It also brought up a concern with virtual conferences in general that hadn’t really occurred to me before — online harassment. Some of my talks are pretty profoundly personal and my latest is no exception: it’s about my experience as a trans person, transitioning while working remotely. I’ve gotten a lot of great feedback from kind people at actual events, but I can’t always say the same once the videos go up. The armor of feeling anonymous on the internet really empowers jerks to let out their true colors and I’ve fielded some pretty hateful comments and emails in the past, but at least I’ve always had reassuring feedback from the in-person event to fall back on. This hasn’t happened explicitly with my Railsconf talk—the organizers choice to disable Youtube comments was a good instinct—but not getting any substantive feedback from friendly faces and seeing the little number next to the “thumbs-down” icon on Youtube climb brought back a lot of those feelings.
After complaining that most people only watched the keynotes, I would be remiss if I didn’t recommend a few great talks! Chelsea Troy’s “Debugging: Techniques for Uncertain Times” is inspiring. I absolutely loved Anna Rankin’s “Deeper Understanding and Better Communication Through Art”. And if you’re interested, my talk “Achieving Inclusivity Through Remote Work” is also available!
My friend Christopher decided to put on CouchCon Live because he was missing one of his favorite local confs, Stir Trek. It’s the first event I participated in as a speaker that was designed explicitly as a virtual conference, a way to bring the community together while we all desperately needed a little connection. CouchCon was held as a one-day, two-track conference with talks streaming live on Youtube, and a slack workspace for attendees to chat amongst themselves.
It was interesting being involved and being able to see behind the curtain a little to the kinds of things organizers were considering for virtual events. One concern was convincing people to actually “sign up” even though anyone could just watch the stream on Youtube without actually registering for the conference. Another conversation was about swag. Is it worth it to make stickers or t-shirts that people could order if they want? Or do people normally want conference swag only because it’s free? I took a leaf out of DI DevOps’ book and helped out on that front by designing a CouchCon t-shirt in Animal Crossing that you could download for free and let your avatar wear.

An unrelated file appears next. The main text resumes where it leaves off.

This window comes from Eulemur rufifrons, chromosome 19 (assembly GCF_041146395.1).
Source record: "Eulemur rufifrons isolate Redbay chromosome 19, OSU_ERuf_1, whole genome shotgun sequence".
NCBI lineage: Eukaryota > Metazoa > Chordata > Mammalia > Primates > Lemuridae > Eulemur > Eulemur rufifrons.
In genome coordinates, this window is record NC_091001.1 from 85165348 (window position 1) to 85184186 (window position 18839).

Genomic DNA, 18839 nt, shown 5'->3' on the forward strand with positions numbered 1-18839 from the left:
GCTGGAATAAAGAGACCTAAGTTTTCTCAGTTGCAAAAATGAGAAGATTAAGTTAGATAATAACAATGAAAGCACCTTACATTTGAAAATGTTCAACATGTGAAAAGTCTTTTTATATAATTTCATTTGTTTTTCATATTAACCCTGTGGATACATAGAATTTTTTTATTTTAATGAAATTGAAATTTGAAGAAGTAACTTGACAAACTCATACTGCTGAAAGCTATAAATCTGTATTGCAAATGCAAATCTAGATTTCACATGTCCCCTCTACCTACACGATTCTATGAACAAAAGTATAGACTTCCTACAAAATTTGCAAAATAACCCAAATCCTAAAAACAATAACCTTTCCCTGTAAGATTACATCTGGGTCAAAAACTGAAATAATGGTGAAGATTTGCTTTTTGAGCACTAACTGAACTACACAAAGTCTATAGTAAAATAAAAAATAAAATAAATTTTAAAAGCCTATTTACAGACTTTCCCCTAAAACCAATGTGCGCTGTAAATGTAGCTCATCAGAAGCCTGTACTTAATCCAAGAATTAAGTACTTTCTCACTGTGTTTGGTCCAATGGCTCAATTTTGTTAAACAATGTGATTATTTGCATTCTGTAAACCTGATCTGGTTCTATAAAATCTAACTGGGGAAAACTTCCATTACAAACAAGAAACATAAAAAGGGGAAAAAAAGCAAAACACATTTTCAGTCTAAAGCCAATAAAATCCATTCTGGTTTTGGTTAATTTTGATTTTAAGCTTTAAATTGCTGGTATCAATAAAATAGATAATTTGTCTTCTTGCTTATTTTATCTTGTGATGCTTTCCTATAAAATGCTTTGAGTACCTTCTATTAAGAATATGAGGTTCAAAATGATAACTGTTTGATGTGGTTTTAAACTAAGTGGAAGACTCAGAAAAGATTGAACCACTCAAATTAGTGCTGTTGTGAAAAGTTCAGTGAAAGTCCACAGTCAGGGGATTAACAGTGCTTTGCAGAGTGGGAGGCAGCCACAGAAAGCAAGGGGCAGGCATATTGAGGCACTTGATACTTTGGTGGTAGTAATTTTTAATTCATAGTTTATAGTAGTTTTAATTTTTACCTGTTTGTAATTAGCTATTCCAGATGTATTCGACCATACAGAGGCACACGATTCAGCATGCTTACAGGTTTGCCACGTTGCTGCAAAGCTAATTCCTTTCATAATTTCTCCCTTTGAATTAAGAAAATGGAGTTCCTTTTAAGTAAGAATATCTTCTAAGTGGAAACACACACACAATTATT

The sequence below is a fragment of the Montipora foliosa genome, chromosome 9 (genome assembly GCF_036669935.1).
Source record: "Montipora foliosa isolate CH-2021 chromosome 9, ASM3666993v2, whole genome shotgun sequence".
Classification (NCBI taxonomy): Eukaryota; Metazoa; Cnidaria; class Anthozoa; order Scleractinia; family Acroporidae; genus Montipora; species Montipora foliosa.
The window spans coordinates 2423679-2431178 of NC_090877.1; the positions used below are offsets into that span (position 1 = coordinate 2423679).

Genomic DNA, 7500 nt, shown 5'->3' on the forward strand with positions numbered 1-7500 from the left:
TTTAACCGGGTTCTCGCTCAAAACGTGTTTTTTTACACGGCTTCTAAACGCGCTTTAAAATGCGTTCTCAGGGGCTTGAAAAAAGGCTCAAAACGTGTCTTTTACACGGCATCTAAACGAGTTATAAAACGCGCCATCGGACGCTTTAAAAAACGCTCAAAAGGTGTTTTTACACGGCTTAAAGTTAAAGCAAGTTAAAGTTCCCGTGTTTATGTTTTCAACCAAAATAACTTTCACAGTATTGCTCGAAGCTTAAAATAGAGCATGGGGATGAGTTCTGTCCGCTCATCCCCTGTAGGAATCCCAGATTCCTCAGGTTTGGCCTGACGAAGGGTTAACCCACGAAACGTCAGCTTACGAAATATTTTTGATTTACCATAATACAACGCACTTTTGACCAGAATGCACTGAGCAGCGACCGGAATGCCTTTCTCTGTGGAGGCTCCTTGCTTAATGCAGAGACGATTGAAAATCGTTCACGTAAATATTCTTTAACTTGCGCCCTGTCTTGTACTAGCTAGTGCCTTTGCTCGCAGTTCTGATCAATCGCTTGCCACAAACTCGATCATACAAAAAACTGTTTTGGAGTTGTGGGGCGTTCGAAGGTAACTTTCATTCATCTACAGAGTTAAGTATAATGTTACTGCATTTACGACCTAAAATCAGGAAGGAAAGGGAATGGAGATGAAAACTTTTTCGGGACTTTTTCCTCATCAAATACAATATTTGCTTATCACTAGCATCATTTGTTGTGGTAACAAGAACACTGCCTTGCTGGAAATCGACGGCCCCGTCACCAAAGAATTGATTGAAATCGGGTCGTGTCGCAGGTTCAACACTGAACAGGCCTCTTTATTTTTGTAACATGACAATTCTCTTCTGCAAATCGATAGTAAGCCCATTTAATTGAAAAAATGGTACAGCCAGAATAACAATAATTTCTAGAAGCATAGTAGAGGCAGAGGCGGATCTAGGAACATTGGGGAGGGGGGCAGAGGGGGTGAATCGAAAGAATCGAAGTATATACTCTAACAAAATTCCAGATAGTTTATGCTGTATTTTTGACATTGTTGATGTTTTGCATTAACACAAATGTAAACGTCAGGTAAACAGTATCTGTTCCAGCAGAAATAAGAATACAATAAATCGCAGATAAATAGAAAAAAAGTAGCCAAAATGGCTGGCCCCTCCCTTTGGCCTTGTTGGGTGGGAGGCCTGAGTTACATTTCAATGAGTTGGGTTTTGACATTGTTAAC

I was pleasantly surprised by how much I enjoyed the virtual conference experience at CouchCon. The talks were excellent, and many of them made use of the virtual format in ways that traditional talks couldn’t have done. My favorite presentation was by Amber Vanderburg, who spoke about innovation and led us through a couple of interesting exercises. In one, we spent 20 seconds drawing a dog 8 times in a row; in the other, we had 90 seconds total to do simple drawings made out of circles. She had us notice how much easier it was to do the drawings near the beginning of the exercise, as opposed to the end when we were running out of ideas. But the point she was trying to make is that innovation isn’t easy and it happens when you’re running out of the obvious choices and are forced to become more creative. It was fun and thought-provoking to be able to go through these exercises together, and share our thoughts in chat while we were doing it.
People seemed really engaged throughout the day — there were often rich discussions happening in the Youtube live chat that accompanied the streams, and the speakers were able to keep an eye on it and often respond in real time to questions and thoughts that came up. Perhaps the audience wasn’t as big as at a live conference, but it really attempted to make up for it in engagement and collaboration, and I think was largely successful! (My talk from CouchCon is up now also!)
Overall, I still miss in person conferences a lot, but I’m really glad that we as a community are trying to be innovative and fill that gap how we can. I’m curious to see what other formats organizers will come up with and how they’ll work. (Alt::BrightonRuby, for instance, is releasing prerecorded talks for viewing at your leisure, but they’re also doing an ongoing podcast during the month of July where their speakers will answer audience-driven questions about their talks, which I think is a brilliant idea!)
My hope is that in the future we can make space for both types of conferences. I miss the aspects of in-person events that we can’t emulate from home and I hope we don’t phase them out completely — I’m looking forward to when I can get on the road and spend some time with my friends, face to face. But it’s also really gratifying to see people who have never been able to make it to an in-person Railsconf before commenting about how they’re finally able to participate because it’s online this year. I’d love to be able to continue including people like that after travel restrictions are lifted. Tech events are great, they bring people together and make us feel like a community. I think there’s a lot of value in diversifying the kinds of events we embrace as much as we can.